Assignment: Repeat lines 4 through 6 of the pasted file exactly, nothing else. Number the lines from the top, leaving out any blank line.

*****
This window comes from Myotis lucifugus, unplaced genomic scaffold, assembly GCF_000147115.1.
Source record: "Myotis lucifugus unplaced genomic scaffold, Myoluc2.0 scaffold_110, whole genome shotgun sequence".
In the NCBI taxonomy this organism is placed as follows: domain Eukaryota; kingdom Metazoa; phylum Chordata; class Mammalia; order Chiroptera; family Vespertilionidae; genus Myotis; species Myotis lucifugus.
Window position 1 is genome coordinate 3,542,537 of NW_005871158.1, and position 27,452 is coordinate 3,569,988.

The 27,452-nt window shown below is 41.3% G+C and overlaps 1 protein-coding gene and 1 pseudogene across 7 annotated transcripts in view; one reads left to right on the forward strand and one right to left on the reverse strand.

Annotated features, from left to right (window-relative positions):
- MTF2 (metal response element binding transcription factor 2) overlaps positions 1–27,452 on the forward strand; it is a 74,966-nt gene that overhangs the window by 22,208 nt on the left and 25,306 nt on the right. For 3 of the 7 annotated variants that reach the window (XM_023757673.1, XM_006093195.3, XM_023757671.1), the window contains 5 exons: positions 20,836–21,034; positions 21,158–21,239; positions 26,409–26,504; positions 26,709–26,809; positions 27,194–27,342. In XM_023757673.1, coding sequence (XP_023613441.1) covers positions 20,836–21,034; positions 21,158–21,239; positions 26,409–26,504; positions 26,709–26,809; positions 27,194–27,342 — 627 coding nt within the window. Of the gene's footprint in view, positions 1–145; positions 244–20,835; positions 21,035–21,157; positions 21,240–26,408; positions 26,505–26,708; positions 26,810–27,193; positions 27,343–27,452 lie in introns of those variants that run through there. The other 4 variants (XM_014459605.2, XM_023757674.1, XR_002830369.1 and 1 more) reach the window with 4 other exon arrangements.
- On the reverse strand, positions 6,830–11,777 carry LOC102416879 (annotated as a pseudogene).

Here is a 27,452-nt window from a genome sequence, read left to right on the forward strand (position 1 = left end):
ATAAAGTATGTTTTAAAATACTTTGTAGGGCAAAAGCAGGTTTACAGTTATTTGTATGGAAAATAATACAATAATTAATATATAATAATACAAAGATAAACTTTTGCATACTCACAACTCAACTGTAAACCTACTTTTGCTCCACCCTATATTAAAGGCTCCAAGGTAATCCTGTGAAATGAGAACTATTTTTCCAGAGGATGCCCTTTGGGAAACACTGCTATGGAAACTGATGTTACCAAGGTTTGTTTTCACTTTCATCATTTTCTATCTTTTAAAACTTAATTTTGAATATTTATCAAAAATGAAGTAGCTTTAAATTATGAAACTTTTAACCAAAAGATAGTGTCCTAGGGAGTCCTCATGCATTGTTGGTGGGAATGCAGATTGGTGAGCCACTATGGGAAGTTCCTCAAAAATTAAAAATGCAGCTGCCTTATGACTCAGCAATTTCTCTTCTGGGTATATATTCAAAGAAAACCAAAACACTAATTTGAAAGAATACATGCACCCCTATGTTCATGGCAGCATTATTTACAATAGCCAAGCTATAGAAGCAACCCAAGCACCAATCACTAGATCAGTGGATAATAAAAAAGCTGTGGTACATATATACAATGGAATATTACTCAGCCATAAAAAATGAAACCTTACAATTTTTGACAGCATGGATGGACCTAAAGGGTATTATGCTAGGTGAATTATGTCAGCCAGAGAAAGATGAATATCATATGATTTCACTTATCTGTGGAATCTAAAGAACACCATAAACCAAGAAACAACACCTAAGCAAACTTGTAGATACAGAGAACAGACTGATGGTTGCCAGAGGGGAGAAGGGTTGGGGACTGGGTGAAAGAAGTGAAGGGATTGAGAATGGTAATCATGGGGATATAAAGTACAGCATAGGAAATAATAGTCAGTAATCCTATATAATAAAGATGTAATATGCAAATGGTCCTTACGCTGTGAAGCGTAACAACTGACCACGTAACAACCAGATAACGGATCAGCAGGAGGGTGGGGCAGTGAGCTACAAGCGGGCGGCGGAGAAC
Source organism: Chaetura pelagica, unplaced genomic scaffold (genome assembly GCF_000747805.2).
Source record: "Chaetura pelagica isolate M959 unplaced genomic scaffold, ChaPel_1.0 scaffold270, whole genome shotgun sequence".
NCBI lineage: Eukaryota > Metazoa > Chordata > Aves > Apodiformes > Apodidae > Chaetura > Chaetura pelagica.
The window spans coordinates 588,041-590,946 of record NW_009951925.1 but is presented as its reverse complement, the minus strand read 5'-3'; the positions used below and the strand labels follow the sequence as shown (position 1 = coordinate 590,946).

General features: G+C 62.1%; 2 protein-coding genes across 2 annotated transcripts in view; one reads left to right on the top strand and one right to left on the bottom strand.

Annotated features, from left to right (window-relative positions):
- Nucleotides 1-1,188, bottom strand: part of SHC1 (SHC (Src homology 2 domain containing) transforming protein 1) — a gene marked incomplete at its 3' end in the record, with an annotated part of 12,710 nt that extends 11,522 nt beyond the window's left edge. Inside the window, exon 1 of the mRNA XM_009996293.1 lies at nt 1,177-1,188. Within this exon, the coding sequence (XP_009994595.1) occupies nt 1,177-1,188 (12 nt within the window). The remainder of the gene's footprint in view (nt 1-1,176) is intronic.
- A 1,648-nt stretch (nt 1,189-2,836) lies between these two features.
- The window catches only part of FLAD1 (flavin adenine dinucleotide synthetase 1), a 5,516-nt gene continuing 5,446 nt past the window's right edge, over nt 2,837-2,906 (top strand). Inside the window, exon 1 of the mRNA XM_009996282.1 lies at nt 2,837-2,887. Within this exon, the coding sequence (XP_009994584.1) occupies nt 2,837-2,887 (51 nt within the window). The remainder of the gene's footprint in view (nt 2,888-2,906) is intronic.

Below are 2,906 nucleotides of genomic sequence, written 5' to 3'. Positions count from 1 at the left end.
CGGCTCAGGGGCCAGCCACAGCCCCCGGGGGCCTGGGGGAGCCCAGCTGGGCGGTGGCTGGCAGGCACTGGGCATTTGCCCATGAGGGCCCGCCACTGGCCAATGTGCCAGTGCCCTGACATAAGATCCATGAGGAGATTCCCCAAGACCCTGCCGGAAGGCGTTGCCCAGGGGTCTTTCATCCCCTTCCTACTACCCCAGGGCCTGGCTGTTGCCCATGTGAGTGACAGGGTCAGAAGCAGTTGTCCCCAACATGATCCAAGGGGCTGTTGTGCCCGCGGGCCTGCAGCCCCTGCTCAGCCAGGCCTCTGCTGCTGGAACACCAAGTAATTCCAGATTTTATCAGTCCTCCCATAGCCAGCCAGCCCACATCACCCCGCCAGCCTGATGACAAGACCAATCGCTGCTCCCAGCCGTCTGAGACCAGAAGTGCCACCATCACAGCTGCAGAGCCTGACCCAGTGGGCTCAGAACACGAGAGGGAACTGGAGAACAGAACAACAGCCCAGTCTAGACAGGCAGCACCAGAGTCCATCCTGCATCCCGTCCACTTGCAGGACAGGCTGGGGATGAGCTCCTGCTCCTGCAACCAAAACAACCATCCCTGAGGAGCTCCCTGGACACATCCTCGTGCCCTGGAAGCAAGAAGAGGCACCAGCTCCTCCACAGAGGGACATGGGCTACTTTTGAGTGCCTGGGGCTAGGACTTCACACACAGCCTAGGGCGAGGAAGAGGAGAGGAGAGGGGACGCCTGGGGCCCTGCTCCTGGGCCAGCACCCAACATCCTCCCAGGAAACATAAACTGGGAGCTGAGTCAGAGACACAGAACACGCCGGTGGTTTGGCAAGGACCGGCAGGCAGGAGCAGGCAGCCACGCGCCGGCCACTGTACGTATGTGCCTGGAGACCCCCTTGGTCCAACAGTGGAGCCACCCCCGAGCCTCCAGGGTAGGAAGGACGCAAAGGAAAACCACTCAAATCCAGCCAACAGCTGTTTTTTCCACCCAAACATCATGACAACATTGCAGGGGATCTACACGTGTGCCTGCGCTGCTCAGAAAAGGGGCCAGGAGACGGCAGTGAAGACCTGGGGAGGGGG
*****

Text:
Window position 1 is genome coordinate 3,542,537 of NW_005871158.1, and position 27,452 is coordinate 3,569,988.

The 27,452-nt window shown below is 41.3% G+C and overlaps 1 protein-coding gene and 1 pseudogene across 7 annotated transcripts in view; one reads left to right on the forward strand and one right to left on the reverse strand.

Annotated features, from left to right (window-relative positions):